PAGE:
How many times can you be expected to listen to Gene Autrey singing “Rudolph the Rednosed Reindeer” before you start to lose it?  So after the first few days, I very politely suggested to Ned that he take his f*^%ing tape and shove it up his f*^%ing a^%#.   (As you can see, I’ve always been a patient person, sensitive to the feelings of others.)

Ned was, and I’m sure still is, one of the world’s professional sweet guys, and patiently explained to me that Christmas carols are something deep and meaningful that he grew up with, and not being a Christian, I just couldn’t understand.  I got no support from my other two roommates, one of whom had disappeared into the library in early September and didn’t emerge until graduation 3 years later, and the other of whom was another professional sweet guy who had grown up with Christmas carols, and why couldn’t I understand just how important it was for both of them, anyway?

The tape continued to play 18 hours a day, 7 days a week, and by the time school closed for the holidays, I’m not sure whether I was closer to suicide or homicide.  But I was certainly relieved that my ordeal was over.  Right!  On our return to school in January, out came the tape again, and Ned played every waking hour for another two weeks.  He was just so sorry to see the Christmas season end, he  had to listen to those wonderful, nostalgic songs another 3,000 times!  Even then, he couldn’t bear to stop cold-turkey, but tailed off gradually, playing the damn thing off and on until Easter.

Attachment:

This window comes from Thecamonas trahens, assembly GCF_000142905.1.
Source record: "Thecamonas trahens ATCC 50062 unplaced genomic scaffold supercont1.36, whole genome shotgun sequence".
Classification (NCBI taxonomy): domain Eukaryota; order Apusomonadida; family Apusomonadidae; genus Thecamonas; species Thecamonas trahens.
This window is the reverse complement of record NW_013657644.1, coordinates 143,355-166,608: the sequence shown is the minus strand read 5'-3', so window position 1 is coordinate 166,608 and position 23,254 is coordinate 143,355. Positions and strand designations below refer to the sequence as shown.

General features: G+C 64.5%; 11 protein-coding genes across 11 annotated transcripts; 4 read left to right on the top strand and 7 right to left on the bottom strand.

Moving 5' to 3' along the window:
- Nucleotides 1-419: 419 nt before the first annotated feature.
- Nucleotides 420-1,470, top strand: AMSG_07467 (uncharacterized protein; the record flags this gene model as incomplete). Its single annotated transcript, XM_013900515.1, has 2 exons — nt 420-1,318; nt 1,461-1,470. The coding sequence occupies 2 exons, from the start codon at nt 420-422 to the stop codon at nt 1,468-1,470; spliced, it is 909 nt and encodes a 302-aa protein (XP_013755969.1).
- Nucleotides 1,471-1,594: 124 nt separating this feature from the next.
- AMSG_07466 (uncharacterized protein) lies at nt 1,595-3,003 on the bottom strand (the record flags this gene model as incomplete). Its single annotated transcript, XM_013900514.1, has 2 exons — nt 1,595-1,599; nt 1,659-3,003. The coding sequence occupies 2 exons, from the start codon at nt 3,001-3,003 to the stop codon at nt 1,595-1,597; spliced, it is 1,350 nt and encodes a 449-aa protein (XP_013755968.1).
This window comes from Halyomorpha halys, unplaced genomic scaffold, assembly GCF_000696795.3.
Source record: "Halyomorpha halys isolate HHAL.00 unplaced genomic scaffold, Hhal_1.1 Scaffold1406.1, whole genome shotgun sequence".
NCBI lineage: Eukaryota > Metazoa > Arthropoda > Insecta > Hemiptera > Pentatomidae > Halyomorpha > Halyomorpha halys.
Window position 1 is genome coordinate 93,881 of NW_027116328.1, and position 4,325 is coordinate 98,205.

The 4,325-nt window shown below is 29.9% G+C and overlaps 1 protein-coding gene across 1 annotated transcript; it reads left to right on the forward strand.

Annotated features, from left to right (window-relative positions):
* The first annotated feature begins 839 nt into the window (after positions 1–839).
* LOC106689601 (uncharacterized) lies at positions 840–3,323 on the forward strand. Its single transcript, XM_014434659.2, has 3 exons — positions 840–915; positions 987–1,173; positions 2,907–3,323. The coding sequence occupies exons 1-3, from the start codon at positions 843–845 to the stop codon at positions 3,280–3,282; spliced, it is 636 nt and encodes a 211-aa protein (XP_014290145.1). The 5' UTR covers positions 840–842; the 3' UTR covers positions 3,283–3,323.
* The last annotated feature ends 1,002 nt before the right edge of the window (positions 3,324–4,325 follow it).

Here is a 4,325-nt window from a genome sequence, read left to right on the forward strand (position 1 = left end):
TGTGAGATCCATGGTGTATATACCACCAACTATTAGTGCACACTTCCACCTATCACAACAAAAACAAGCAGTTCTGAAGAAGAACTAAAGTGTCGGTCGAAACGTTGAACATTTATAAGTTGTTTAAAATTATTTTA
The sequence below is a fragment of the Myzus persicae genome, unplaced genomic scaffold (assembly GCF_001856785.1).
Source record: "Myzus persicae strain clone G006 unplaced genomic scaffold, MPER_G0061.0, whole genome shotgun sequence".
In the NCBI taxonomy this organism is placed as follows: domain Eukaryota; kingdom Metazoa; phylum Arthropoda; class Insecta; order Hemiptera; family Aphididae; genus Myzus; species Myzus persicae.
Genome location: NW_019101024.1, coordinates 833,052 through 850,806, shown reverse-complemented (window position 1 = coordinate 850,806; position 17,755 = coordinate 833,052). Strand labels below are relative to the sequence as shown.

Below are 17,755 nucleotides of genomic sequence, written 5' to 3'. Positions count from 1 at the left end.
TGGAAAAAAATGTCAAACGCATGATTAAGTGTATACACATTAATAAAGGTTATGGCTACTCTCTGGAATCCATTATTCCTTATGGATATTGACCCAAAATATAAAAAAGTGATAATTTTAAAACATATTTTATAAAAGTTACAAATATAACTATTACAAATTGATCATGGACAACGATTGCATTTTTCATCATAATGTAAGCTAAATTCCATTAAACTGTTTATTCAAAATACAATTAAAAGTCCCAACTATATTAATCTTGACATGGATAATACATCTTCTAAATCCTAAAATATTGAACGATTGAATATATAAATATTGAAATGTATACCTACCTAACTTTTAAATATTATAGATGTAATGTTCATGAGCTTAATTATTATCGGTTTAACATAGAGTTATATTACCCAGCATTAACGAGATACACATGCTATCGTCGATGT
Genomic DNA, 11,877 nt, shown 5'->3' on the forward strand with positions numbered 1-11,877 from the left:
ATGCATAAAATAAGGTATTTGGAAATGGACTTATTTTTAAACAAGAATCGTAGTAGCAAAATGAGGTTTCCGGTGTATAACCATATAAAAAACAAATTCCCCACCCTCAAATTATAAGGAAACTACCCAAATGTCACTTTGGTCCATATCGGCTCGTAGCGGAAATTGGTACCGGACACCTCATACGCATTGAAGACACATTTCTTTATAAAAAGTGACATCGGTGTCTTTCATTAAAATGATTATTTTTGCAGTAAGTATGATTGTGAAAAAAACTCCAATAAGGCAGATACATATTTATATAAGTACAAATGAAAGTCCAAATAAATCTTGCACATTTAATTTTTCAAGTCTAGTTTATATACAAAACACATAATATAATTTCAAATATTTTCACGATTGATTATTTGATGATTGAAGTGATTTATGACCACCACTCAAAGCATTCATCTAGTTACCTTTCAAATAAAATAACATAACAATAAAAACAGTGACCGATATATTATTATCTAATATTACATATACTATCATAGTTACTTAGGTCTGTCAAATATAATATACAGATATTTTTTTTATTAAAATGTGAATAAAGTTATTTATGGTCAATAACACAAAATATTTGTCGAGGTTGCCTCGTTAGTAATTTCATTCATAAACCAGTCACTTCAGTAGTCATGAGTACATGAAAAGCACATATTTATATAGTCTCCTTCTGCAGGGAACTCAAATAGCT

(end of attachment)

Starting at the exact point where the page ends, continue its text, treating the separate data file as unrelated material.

Is it any wonder I’ve never been the same since?  Believe me, the steps were deceptively small and easy to take from carol-terror to decoration-angst to “You know what you can do with your ‘Ho, ho, ho,’ you red-suited weirdo!”

Sinterklaas.  Looks different from the other red-suited dude, doesnt he?

Sinterklaas. Looks different from the other red-suited dude, doesn't he?

As you may know by now, I left the U.S. in 1974 and didn’t return for good until 2004.  During those 30 years, my mania was mostly dormant.  Christmas celebrations just weren’t all that big in Iran or Israel.   And Western Europeans take a much less overt, less time-consuming  approach to the holidays.   In Holland,  preparations start about December 4th, and the whole thing is over on the 6th, the day after Sinterklaas comes riding through from Spain on his white horse.  That’s right, there’s nothing universal about celebrating the 25th.  In the U.K., nearly nobody puts up Christmas lights.  You see a few decorations in the stores for about a week, and on Boxing Day, the 26th, everything mercifully disappears.

But after I moved to Colorado in 2004, all that anxiety came rushing back.  Two weeks before Thanksgiving that first year, my new favorite radio station — a country music station, for crying out loud — started playing Christmas carols 24/7.   A week later, 11 of the 13 houses in my cul-de-sac put up Christmas lights, and didn’t take them down until mid January.

Fortunately, I seem to be getting over my little problem.  Last January, I even volunteered to help my next door neighbor take her lights down.

“Here, you shouldn’t be doing that alone.  Let me get it for you.  Oh, that’s too bad, I seem to have broken that string.  And there, I’ve broken another.  I’m so sorry.  How clumsy of me to step on those bulbs like that.  I’ll just get those strands now.  Oops!”

Heh, heh.  Sometimes, it’s all worth it.